'We are shifting gears'
The state homebuilder association's chief probably said it best recently at the industry's annual state convention: "Shifting gears may be the way."
The tone of the meeting held at the Choctaw Casino in Durant was simply that - change gears as there's a market out there.
As they wait for the tide to turn, some are turning to remodeling.
"We're doing remodel work and commercial (work). In the last six weeks, the phone calls have been non-stop. We shifted gears and started to take projects we used to not take. Because we handle our own design, remodeling work is an easy transition."
Across the state, the economic picture varies. In Norman and Newscastle, the number of building permits is up, while the City of Lawton is 25-30 percent down.
"We were thinking with the military base expansion of 2,500 personnel, the expectation was those people would purchase rather than rent," said John Jones, Lawton Home Builders Association president.
"But 80 percent of the new arrivals are renting because many came from areas where they could not sell their homes."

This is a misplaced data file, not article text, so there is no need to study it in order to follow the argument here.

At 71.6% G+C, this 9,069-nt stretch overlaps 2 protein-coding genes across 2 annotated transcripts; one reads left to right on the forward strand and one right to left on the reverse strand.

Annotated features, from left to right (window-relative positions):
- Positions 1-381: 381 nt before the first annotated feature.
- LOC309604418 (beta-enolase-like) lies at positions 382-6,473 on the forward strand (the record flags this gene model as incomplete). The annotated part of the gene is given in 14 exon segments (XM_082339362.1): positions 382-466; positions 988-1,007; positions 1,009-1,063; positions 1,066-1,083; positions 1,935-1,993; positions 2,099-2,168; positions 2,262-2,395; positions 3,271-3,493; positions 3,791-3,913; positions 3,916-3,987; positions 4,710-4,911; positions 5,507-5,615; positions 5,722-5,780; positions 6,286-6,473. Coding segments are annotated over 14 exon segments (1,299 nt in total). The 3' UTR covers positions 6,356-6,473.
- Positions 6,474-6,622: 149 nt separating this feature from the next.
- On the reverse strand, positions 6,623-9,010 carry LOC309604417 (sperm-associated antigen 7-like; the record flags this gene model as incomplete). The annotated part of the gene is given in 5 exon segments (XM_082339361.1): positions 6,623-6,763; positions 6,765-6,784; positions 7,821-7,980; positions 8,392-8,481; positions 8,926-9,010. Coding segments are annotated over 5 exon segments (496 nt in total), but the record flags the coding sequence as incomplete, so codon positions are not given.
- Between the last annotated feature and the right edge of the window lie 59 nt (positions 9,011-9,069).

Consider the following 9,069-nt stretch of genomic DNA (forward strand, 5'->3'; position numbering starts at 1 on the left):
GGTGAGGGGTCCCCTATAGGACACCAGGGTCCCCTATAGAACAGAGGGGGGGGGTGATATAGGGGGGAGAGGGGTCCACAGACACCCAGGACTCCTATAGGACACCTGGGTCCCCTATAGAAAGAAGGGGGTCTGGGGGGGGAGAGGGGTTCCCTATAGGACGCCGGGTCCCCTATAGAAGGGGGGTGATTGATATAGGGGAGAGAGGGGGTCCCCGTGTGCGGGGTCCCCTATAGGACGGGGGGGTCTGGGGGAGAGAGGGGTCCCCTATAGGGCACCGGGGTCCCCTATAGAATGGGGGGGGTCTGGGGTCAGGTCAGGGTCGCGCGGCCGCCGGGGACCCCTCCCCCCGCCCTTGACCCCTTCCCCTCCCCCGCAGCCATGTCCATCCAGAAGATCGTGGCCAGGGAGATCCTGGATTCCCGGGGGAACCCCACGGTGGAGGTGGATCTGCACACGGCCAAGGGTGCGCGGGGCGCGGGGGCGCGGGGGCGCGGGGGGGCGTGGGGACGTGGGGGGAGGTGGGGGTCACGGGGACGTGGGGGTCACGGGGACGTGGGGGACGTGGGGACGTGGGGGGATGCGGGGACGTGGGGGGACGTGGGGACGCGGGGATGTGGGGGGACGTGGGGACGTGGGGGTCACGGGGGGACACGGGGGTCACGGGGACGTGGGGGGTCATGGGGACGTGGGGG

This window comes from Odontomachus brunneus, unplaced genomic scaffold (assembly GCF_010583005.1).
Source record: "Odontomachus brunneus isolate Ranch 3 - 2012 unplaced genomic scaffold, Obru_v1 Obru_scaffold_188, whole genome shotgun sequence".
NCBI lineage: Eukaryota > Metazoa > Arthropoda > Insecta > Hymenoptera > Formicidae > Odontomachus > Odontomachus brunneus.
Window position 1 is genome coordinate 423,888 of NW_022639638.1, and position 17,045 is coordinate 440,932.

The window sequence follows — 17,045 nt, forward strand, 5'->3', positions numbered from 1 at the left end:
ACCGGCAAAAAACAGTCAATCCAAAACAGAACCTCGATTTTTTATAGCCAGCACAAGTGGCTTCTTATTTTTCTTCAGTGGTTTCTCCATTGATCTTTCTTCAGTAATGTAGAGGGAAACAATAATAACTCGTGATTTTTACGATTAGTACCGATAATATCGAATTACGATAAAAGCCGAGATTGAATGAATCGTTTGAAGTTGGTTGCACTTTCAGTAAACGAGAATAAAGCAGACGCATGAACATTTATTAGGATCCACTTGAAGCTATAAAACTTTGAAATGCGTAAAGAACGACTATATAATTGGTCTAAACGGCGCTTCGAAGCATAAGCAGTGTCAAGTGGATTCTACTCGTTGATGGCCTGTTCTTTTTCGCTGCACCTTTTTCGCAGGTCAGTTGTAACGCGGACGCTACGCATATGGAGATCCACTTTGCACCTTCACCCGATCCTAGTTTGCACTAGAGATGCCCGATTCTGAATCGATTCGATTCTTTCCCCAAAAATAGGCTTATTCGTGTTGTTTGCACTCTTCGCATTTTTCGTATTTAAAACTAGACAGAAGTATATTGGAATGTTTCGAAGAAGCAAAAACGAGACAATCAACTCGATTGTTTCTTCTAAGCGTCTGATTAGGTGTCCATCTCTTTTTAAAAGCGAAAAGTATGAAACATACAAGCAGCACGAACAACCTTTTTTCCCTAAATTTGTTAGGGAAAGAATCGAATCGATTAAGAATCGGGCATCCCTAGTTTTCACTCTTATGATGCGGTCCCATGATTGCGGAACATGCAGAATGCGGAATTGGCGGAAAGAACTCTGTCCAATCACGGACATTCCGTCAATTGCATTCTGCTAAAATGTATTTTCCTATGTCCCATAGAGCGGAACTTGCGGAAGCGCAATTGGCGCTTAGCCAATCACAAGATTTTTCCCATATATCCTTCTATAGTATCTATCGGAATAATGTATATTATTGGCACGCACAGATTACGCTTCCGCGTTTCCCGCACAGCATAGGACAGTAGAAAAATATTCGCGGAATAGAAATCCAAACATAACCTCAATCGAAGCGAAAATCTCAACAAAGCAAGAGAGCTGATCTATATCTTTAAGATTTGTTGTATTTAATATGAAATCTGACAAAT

The Home Builders Association of Greater Tulsa is trying something new this year - a remodelers' showcase of homes, with nine featured.
Enid has only let 4-5 residential building permits thus far this year, as residential construction is significantly down, but commercial is up, said president Enid HBA president Cory Moore. The annual Parade of Homes showcased 16, which is "great in the times we are in."
Central Oklahoma Home Builders Association enlisted 50 new members in their membership drive.
On the flip side, in Stillwater, "residential has come to a screeching halt," said Stillwater HBA president Matt Keys. The Tour of Homes was cancelled, and 30 permits have been issued thus far this year, 75 percent down from the previous year. The growth is outside the city limits, Keys said.
In South Oklahoma City, "Times are tough. The Showcase of Homes there featured 38 homes. In previous years, the tour featured 60-70 homes. Meanwhile, in Shawnee, permits are down by 10 percent.
A comment from the recently established Greater Sequoyah County chapter president drew chuckles from the group. Rich Looper reported in to OSHBA president Mike Means that, last year, his only job was remodeling a bathroom. This year, he just recently received his first building permit in three years.
Is the picture looking up?
Despite the news, Oklahomans are known as survivors. This too shall pass.